In April, China showed a 90% increase in coal consumption compared to a year earlier but economic growth for the month was much slower than anticipated.
Although the country’s extreme electricity needs created a general expectation coal imports would remain high, analysts flagged rising coal stockpiles as a key indicator of the downturn in economic growth and a distinct threat to exporters depending on the Chinese market.
Qinhuangdao, China’s biggest coal port, has steadily increased its stockpiles this year, topping 8 million tons in March, only 2Mt shy of the facility’s 10Mt capacity.
According to Platts, at least 30 vessels of unsold coal cargoes were floating off China’s coast because traders who bought them had been unable to sell them to end users.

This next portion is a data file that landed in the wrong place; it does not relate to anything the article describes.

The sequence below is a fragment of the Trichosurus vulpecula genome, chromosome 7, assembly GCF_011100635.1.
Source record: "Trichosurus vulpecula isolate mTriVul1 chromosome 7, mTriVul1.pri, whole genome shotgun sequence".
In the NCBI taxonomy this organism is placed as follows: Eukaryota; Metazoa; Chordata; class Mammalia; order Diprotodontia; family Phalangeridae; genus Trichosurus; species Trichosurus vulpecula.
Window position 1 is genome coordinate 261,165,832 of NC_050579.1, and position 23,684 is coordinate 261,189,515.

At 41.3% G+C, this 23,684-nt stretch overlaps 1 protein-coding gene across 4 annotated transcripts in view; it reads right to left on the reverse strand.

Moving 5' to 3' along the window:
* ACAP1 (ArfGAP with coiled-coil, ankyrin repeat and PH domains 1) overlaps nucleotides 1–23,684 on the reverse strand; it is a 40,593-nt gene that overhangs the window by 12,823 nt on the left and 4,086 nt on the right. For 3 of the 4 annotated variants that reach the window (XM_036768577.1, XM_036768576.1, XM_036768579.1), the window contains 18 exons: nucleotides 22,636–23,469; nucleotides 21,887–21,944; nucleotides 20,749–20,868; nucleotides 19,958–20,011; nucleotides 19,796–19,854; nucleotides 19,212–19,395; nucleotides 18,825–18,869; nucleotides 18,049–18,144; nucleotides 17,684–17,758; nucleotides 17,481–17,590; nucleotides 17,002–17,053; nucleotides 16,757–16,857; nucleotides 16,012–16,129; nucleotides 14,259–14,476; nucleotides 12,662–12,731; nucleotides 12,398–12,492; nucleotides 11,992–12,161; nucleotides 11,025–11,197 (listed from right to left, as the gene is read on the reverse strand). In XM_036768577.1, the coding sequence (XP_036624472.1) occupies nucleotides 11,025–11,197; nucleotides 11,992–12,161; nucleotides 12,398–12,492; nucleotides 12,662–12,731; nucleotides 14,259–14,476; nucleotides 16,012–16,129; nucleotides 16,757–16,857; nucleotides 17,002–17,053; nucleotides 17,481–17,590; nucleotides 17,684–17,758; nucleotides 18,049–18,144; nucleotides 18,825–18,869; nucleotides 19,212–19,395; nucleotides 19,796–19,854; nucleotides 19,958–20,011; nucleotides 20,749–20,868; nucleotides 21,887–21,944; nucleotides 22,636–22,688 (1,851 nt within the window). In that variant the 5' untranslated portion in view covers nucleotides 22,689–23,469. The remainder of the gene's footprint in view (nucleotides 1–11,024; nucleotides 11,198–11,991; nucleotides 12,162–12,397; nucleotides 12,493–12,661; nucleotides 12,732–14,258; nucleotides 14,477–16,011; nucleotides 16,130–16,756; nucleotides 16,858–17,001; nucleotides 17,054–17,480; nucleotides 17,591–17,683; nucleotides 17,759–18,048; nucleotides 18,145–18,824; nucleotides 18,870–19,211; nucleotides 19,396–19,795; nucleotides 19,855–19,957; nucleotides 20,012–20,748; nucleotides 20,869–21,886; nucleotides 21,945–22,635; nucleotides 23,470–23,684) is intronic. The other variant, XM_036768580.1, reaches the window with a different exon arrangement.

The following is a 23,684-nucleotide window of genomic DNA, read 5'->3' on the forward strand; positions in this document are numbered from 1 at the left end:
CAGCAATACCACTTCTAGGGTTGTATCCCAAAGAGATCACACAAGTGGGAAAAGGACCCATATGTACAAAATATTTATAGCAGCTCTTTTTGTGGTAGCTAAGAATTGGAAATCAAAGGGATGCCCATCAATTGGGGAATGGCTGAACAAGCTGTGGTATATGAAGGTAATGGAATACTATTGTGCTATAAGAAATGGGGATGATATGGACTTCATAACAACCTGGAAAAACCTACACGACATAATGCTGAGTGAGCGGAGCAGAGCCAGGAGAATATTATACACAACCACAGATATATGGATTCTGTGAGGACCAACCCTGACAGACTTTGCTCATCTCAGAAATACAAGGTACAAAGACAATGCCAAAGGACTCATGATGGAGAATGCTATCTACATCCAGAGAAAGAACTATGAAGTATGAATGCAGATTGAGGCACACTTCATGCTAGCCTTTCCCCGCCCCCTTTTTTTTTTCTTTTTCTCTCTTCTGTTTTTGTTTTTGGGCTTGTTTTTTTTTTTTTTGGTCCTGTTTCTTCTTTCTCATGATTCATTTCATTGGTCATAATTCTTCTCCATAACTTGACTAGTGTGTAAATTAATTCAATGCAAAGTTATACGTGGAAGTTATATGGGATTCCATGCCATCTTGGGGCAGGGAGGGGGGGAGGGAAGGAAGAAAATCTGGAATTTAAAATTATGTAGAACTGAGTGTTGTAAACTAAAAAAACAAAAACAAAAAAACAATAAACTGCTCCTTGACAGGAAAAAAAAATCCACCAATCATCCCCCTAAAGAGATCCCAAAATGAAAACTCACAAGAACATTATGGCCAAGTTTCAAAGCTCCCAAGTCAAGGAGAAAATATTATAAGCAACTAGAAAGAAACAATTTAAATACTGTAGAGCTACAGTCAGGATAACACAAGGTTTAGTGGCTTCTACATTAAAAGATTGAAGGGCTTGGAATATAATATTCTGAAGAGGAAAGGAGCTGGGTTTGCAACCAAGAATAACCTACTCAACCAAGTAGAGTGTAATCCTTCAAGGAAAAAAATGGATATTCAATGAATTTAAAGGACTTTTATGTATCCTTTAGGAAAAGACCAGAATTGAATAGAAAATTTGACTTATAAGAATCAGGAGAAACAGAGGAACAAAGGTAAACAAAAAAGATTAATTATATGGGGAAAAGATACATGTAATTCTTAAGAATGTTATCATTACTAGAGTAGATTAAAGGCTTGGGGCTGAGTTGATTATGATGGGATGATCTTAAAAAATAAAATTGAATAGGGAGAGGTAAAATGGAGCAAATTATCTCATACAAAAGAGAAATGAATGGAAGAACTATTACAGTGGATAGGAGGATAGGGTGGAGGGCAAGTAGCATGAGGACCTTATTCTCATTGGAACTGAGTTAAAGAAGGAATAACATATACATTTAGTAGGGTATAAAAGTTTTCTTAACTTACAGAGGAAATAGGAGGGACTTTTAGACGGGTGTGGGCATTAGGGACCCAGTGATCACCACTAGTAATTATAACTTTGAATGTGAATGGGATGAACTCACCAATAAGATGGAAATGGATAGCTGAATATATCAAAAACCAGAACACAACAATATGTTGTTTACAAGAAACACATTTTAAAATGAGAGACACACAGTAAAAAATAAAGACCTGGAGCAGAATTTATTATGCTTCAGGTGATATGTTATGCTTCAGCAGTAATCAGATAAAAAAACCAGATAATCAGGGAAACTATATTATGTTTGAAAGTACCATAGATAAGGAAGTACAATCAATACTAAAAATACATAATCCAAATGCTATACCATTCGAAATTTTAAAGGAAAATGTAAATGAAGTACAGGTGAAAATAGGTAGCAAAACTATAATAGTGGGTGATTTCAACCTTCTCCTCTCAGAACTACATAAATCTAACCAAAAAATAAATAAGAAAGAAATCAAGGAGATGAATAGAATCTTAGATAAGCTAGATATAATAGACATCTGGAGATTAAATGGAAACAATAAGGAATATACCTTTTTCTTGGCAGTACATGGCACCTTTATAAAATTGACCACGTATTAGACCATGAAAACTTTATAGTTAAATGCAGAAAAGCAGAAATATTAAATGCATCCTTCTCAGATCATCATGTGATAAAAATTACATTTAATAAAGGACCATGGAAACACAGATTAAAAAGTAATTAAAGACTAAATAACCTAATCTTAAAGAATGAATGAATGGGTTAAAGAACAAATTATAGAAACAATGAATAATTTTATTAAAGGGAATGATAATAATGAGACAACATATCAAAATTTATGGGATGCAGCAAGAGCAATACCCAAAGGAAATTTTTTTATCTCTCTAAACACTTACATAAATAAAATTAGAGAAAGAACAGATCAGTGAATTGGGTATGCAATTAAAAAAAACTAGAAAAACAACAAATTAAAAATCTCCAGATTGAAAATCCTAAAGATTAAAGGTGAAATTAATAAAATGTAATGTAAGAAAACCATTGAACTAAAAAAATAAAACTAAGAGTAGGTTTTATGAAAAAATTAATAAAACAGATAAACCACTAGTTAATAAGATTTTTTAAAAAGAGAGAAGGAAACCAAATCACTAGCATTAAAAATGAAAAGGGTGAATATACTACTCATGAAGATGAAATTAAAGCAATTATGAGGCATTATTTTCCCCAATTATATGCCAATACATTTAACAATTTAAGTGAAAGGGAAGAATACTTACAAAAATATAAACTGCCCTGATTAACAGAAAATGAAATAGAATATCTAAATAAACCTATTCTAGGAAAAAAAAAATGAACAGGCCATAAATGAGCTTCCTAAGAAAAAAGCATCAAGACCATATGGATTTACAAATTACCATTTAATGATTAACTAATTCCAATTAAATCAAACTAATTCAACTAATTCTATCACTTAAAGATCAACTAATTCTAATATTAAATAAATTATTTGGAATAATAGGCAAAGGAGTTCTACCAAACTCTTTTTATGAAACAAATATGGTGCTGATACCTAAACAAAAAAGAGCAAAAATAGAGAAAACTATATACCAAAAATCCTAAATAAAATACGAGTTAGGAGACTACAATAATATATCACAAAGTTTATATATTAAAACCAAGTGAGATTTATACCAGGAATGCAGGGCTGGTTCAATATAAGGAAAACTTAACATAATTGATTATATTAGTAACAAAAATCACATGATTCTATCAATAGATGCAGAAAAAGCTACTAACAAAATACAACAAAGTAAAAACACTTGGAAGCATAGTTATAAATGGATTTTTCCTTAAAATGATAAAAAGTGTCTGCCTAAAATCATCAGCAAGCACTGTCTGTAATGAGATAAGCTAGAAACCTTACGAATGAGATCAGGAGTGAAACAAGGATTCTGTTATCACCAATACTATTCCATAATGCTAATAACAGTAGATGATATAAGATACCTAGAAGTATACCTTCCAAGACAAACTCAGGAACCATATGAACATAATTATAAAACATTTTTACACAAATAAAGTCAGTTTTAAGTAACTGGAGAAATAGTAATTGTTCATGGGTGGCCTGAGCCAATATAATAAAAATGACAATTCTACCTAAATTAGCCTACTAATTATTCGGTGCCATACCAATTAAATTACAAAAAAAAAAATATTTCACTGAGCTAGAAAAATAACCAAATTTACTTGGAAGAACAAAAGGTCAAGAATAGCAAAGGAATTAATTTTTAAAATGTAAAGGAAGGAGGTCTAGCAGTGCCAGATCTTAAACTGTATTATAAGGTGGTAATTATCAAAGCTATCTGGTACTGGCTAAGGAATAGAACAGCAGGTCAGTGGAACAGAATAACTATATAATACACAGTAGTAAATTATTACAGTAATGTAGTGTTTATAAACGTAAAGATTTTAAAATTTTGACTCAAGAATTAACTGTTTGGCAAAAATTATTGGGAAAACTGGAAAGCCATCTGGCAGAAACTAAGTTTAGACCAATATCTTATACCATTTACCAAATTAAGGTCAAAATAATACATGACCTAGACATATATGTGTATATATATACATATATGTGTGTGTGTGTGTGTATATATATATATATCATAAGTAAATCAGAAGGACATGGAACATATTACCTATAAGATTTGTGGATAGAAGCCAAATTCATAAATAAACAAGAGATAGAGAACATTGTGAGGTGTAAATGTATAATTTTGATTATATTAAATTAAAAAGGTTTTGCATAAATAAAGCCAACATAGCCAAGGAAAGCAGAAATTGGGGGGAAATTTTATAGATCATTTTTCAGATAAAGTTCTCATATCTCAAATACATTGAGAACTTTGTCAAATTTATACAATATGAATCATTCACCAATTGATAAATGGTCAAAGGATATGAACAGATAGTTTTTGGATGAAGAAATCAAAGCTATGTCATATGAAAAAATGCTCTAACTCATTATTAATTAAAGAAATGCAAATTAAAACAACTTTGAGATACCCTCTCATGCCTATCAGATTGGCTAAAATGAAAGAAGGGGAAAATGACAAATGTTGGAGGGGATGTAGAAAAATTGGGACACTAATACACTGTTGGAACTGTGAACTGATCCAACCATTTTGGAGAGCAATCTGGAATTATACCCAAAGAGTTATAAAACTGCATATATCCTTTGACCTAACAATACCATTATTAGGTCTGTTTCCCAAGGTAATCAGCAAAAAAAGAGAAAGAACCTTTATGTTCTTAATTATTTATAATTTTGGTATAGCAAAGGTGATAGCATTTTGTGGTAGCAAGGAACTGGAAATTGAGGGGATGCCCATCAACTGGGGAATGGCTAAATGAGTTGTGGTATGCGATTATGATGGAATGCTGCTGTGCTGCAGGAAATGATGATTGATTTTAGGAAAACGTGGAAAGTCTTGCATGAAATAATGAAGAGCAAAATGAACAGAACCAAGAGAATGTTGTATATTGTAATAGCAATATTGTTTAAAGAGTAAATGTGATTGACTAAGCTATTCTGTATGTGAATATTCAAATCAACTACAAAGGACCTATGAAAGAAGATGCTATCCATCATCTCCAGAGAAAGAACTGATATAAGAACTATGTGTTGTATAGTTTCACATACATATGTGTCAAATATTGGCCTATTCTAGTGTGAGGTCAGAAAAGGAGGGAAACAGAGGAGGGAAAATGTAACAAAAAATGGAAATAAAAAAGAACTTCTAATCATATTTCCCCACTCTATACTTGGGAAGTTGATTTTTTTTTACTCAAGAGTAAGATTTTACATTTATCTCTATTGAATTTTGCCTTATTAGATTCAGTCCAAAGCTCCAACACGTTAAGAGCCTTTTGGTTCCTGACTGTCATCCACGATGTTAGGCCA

Coal imported from the US, Colombia and Indonesia was expected to increase in coming weeks and continued to pressure both domestic prices and future imports.
Platts quoted an unnamed industry source who said Chinese traders were scrambling to find north Asian customers for the surplus.
“The situation is really very bad and is getting worse,” the source was quoted as saying.
As stockpiles rose, Chinese thermal coal consumers were defaulting on their contracts with coal producers, taking advantage of the falling prices.
Analysts found either weak demand from China for the raw materials was behind the cancellations, or consumers were defaulting to take advantage of falling prices and rebook at lower costs.
China is both the world’s largest consumer and producer of coal, having tripled its domestic production between 2000 and 2010.
The country uses coal for 77% of its primary energy production and 80% of its electricity production.